mobile gold panning equipment prices

gold prospecting

Whether you are sluicing, dredging, drywashing, or just a weekend gold panner, this is YOUR forum! Talk about your favorite rivers/lakes, equipment, techniques, and anything else related to prospecting for gold. The ORIGINAL gold dredging, sluicing, drywashing and panning forum!

treasurenet - the original treasure hunting website

TreasureNet Members are always welcome to organize their own hunts! This forum is where these "unofficial" hunts can be discussed, and experiences shared! Metal Detecting is a great way to get exercise, meet people in public spaces, and find cool things from our past. Join us in the great a hobby of metal detecting... and experience a lifetime of fascinating finds and adventures.

Do you have an idea for a new feature here at TreasureNet? Do you have any suggestions on how we can do things better? Frequently asked questions, ideas, suggestions and site feedback for TreasureNet can be found here.

We've only scratched the surface of what is still waiting to be discovered in our oceans and lakes. Billions are just sitting there waiting to be discovered. Use the Shipwreck Forum to discuss wrecks and other underwater treasures, and the technologies used to recover them. This is the original Shipwreck Forum!

Have you heard or read about a treasure that's been discovered? Here's the place to let the treasure hunting community know about it. Please post the credits if you read or heard about it in the media.

The Original Metal Detecting Forum. Share your experiences here, and learn from others. What's the oldest coin you've ever found? Have you ever found a diamond ring? A Gold Coin? The chat room for detectorists.

Old farmhouses, ghost towns and other historical sites are loaded with relics of our past. What have you found? What are you looking for? The Relic Hunting Forum is the place for old items - especially iron, lead and other non-precious objects.

Whether you are sluicing, dredging, drywashing, or just a weekend gold panner, this is YOUR forum! Talk about your favorite rivers/lakes, equipment, techniques, and anything else related to prospecting for gold. The ORIGINAL gold dredging, sluicing, drywashing and panning forum!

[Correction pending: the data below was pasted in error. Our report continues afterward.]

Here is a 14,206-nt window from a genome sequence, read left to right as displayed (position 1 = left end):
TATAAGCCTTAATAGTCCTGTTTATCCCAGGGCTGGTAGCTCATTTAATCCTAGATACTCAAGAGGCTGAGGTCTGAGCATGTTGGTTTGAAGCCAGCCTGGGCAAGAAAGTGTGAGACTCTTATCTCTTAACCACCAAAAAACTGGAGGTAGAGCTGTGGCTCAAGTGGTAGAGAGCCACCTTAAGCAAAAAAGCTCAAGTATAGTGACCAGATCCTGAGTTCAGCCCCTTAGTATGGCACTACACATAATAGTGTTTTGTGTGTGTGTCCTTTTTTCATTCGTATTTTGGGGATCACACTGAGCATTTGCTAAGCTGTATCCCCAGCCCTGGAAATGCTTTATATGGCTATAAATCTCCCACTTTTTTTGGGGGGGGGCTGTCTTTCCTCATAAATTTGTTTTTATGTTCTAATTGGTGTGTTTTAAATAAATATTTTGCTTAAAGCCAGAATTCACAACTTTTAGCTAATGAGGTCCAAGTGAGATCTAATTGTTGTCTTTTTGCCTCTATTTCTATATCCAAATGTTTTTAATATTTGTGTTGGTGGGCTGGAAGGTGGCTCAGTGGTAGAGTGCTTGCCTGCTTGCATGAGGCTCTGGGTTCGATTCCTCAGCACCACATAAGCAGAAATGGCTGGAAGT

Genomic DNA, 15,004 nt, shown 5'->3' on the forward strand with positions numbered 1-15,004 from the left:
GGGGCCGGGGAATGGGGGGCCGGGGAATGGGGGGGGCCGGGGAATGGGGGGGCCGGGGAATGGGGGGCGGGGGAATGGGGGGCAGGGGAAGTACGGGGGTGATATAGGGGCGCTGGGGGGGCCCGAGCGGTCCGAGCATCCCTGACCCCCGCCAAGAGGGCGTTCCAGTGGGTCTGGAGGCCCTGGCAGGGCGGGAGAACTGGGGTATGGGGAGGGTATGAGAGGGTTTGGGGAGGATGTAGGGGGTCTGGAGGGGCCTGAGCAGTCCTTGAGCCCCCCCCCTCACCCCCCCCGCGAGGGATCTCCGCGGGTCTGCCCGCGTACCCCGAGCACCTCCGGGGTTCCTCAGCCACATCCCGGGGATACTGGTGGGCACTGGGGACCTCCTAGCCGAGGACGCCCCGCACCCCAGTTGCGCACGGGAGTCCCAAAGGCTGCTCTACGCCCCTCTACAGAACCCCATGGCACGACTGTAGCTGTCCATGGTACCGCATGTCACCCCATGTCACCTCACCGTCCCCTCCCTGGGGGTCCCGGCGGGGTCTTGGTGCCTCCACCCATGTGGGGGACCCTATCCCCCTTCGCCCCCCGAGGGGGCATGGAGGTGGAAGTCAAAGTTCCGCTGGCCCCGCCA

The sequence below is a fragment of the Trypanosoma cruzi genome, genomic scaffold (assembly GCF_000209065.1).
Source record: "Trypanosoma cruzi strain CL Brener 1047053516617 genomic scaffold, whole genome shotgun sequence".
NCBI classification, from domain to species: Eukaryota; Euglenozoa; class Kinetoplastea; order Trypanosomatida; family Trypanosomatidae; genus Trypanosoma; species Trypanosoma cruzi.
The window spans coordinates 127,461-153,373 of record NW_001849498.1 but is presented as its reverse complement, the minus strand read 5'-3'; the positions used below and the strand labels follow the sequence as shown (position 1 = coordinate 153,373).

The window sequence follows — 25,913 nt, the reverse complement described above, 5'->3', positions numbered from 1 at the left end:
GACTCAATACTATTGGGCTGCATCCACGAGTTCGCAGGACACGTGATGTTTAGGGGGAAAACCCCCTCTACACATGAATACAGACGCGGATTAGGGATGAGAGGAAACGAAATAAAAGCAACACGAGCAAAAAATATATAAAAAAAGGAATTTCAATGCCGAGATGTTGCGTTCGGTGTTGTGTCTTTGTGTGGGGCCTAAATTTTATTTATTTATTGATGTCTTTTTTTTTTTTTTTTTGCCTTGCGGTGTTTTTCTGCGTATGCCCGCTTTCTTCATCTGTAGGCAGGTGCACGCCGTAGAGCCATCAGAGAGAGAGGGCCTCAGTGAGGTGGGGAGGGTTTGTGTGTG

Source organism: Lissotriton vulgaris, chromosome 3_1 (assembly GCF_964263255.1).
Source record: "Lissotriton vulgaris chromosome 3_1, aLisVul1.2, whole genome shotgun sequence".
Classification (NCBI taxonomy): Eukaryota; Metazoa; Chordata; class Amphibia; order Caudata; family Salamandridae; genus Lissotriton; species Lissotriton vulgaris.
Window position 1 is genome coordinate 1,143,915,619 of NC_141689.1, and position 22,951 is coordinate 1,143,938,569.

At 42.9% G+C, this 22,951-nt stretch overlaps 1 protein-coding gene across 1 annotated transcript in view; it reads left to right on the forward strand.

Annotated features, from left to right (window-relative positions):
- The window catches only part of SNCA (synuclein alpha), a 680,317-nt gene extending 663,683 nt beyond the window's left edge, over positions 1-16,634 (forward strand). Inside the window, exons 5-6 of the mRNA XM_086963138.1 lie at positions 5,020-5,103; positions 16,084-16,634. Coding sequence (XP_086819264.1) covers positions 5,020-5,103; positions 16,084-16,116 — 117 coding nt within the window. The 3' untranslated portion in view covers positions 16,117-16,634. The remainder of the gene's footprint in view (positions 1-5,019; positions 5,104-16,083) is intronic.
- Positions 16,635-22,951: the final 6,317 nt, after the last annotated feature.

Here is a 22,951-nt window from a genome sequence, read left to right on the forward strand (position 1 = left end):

Metal detecting for gold nuggets can be fun AND profitable! If you hunt for gold nuggets with a metal detector, this is YOUR forum, feel free to post your best finds, talk about the best areas to hunt (if you want!) or just about anything else related to searching for gold nuggets with a metal detector.

The prospecting equivalent to vacuuming up treasure, gold sluicing is one of the most efficient gold retrieval methods known. With the right tools and some determination, gold sluicing can be most rewarding. Share your experiences and ask your questions here. This forum is also just a great place to hang out!

For just a few dollar investment and some sweat equity, anyone can get out and start finding gold. It's fun, great exercise, and you can actually find real gold! Ask the experts here how they got started... or share your experience and wisdom! Gold panning is alive and well in the 21st century!

It's all about technique and location! The rest is hard! :-) Our drywashing members are a rugged bunch... stop on in and get an ear --er panful. :-) This forum is where everything is on the rocks!

We encourage all our members to create videos of their hunts and discoveries! There is no better way to share the thrill of discovery.... Stop in here for REAL videos from REAL treasure hunters..... you'll be amazed!

If you are aware of any conventional or unconventional technique that others can use to locate treasure, post it here. This would be a good place to talk about infrared photography and treasure sniffing dogs.

Need help getting started in treasure hunting? Looking for new ways to improve your finds? Willing to share the secrets of your success? This is the place to swap ideas, experiences, tips & techniques, and other how-to info.

Marbles are common finds for metal detectorists... even though they're not metal! Some marbles can be quite valuable! Share your marbles finds with others here! Some people really have lost their marbles!

For thousands of years people have divined for water and hidden objects. Use this forum to discuss L-rods, Spanish dip needles, map dowsing, and other dowsing related subjects. Discussion is limited to simple, inexpensive devices and techniques. (no electronic LRL discussions please)

Government and Military employees sharing stories, pictures, support, research, assignments, links, and information on timely issues. Civilians, Enlisted, Officers, Retirees and those who support them from every country and every service. A friendly board about people, NOT politics.

basic equipment for new filmmaking students | b&h explora